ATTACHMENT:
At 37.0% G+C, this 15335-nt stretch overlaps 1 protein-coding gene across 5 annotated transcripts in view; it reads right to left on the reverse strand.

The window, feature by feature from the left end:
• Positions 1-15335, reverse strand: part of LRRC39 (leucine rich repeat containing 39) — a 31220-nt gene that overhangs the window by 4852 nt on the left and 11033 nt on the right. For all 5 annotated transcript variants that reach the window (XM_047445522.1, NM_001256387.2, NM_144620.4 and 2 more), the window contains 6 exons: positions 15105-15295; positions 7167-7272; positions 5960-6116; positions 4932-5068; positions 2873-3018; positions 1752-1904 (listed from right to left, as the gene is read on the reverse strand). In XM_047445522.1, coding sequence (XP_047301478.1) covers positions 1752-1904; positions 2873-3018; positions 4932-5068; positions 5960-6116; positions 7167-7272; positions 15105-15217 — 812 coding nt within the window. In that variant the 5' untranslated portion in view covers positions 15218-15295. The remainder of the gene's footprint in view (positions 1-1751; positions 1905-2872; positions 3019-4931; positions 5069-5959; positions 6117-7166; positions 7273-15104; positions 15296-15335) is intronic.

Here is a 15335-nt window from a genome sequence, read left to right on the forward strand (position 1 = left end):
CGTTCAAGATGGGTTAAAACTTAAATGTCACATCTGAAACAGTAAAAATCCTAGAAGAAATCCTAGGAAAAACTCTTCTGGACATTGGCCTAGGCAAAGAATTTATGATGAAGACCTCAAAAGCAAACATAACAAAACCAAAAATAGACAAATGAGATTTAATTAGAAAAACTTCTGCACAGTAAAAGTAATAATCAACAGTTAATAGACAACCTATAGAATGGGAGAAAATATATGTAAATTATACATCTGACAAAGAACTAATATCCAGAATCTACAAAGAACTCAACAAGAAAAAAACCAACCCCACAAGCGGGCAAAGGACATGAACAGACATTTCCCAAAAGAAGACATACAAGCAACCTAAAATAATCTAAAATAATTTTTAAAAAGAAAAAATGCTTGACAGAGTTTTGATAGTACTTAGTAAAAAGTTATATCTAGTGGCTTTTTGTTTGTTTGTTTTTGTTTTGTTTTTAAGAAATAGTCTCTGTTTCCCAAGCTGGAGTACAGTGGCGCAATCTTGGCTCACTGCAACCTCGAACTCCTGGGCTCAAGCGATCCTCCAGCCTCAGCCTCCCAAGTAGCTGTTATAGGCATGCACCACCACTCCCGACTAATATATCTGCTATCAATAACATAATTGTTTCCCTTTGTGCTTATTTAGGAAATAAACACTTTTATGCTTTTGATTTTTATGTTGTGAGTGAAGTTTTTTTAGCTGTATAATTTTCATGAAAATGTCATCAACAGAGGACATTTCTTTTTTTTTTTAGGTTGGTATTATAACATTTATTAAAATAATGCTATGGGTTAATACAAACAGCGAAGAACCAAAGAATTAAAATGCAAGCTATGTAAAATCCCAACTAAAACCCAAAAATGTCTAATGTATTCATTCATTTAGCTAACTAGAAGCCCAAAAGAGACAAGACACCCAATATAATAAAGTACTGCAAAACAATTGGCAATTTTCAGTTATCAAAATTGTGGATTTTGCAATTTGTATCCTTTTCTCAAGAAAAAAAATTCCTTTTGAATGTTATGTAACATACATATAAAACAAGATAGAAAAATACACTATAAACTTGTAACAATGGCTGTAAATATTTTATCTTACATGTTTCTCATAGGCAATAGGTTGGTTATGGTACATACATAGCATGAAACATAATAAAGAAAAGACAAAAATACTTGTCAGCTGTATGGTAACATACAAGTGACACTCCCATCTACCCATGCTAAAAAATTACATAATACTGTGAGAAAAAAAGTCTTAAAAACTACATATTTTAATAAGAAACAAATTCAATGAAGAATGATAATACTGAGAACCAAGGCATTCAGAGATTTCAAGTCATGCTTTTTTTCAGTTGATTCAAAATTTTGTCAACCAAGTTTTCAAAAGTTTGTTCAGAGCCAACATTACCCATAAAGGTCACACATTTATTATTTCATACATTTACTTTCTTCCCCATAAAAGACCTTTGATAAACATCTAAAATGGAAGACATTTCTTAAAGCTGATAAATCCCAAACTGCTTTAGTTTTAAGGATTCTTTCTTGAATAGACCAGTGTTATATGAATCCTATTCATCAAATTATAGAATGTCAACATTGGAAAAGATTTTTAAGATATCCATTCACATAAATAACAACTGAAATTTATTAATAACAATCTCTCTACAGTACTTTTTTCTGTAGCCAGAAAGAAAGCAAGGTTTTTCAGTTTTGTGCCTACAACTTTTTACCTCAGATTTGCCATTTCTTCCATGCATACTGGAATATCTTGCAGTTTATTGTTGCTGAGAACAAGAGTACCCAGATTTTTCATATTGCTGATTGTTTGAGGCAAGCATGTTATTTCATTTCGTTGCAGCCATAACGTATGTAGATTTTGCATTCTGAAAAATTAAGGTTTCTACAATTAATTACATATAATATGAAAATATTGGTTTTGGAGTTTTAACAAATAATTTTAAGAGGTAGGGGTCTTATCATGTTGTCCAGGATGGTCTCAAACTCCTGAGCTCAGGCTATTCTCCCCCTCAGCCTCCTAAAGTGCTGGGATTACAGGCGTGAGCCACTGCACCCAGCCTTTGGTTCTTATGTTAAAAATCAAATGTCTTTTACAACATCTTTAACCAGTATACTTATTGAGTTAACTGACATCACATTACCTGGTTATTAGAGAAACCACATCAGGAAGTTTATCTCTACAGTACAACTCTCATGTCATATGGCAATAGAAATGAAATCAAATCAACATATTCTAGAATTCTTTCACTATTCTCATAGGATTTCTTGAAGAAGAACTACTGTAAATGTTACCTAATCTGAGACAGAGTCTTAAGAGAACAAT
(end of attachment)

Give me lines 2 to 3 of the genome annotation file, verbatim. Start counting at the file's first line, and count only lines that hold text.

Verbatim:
The window, feature by feature from the left end:
• Positions 1-15335, reverse strand: part of LRRC39 (leucine rich repeat containing 39) — a 31220-nt gene that overhangs the window by 4852 nt on the left and 11033 nt on the right. For all 5 annotated transcript variants that reach the window (XM_047445522.1, NM_001256387.2, NM_144620.4 and 2 more), the window contains 6 exons: positions 15105-15295; positions 7167-7272; positions 5960-6116; positions 4932-5068; positions 2873-3018; positions 1752-1904 (listed from right to left, as the gene is read on the reverse strand). In XM_047445522.1, coding sequence (XP_047301478.1) covers positions 1752-1904; positions 2873-3018; positions 4932-5068; positions 5960-6116; positions 7167-7272; positions 15105-15217 — 812 coding nt within the window. In that variant the 5' untranslated portion in view covers positions 15218-15295. The remainder of the gene's footprint in view (positions 1-1751; positions 1905-2872; positions 3019-4931; positions 5069-5959; positions 6117-7166; positions 7273-15104; positions 15296-15335) is intronic.